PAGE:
Pregnant people


  • Magistrates Court of Queensland, Domestic and Family Violence Protection Act 2012 Bench Book (2021).
    This bench book has material on what the protection orders require in terms of, e.g. protecting the unborn child if the woman is pregnant when the order is made (Chapter 9.8), but does not discuss any social context.


  • Neilson, Linda C, Domestic Violence Electronic Bench Book (National Judicial Institute, 2020).

    Violence during pregnancy is identified as heightening victims’ risks of experiencing domestic violence, and as increasingly the likelihood of a lethal outcome (Section 8.14.2). Further, Section 6.3.3 discusses potential impacts of domestic violence on pregnancy/birth, though this is focused on the harm caused to the foetus.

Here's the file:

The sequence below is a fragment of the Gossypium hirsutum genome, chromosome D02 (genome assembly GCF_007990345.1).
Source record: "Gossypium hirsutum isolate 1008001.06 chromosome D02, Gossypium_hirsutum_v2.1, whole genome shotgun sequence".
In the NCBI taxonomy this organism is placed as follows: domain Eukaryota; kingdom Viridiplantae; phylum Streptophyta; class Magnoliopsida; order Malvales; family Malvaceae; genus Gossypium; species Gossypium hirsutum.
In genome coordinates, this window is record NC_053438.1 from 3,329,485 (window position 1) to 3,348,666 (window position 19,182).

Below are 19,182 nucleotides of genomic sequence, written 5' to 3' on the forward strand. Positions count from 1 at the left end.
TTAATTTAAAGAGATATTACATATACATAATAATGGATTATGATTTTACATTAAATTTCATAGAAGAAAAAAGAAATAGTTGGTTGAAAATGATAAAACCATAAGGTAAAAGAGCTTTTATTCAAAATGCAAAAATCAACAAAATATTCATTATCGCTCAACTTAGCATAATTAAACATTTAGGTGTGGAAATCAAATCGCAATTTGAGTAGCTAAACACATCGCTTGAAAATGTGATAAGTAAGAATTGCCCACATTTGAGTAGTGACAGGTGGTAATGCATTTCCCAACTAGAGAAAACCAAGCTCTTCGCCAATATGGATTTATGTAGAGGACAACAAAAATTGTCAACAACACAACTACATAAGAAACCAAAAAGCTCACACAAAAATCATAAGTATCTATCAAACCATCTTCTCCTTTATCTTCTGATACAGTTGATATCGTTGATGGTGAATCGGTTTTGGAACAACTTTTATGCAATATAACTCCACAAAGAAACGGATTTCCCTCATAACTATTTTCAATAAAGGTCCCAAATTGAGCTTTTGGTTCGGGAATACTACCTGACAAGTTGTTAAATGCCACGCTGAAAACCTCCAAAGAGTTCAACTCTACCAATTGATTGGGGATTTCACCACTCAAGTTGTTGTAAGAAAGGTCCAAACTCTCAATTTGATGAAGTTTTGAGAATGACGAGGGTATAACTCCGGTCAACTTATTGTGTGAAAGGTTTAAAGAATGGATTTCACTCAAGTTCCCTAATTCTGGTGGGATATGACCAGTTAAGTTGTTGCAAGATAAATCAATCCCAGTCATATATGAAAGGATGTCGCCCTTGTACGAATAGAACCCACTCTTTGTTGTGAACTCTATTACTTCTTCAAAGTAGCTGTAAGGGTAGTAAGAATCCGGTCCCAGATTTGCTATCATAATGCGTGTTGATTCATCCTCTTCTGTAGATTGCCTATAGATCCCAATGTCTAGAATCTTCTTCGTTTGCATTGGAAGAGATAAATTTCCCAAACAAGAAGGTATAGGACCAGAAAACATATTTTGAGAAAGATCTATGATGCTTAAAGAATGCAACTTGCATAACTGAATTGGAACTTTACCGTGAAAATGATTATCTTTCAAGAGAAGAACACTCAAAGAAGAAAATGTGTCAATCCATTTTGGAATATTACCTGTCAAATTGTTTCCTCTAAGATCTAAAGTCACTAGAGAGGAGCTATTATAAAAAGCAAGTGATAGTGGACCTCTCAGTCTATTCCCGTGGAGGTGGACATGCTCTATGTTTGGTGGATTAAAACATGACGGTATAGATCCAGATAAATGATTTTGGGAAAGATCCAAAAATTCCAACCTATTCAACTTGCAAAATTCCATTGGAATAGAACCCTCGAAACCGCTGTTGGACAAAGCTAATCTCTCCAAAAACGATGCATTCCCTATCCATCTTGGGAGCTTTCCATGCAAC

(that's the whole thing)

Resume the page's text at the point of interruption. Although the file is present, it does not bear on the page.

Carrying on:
Also see Supplementary Chapter 2’s section ‘Domestic Violence and the Fetus’, which notes ‘[p]hysical abuse during pregnancy has sometimes been identified as a risk factor for femicide’. It goes on to discuss the vulnerability of children due to having been exposed to domestic violence during pregnancy: ‘As Cunningham and Baker point out … research documenting long-term psychological damage to children connected to domestic violence during pregnancy been rather limited, although low birth weight and associated problems were reported regularly. However a considerably larger body of research examining the impact of witnessing violence on children from birth onwards, together with emerging neurological research on brain development, strongly suggests the potential for such harm. Indeed it is now reasonably well accepted that pre- and perinatal stress reactions of the mother to abuse and violence in the home can affect the development of the child. Certainly there is consensus among all domestic violence, early child-care, child-protection, medical, and mental-health experts that safety measures and economic resources ought to be directed to protecting pregnant women from domestic violence with its collateral adversities.’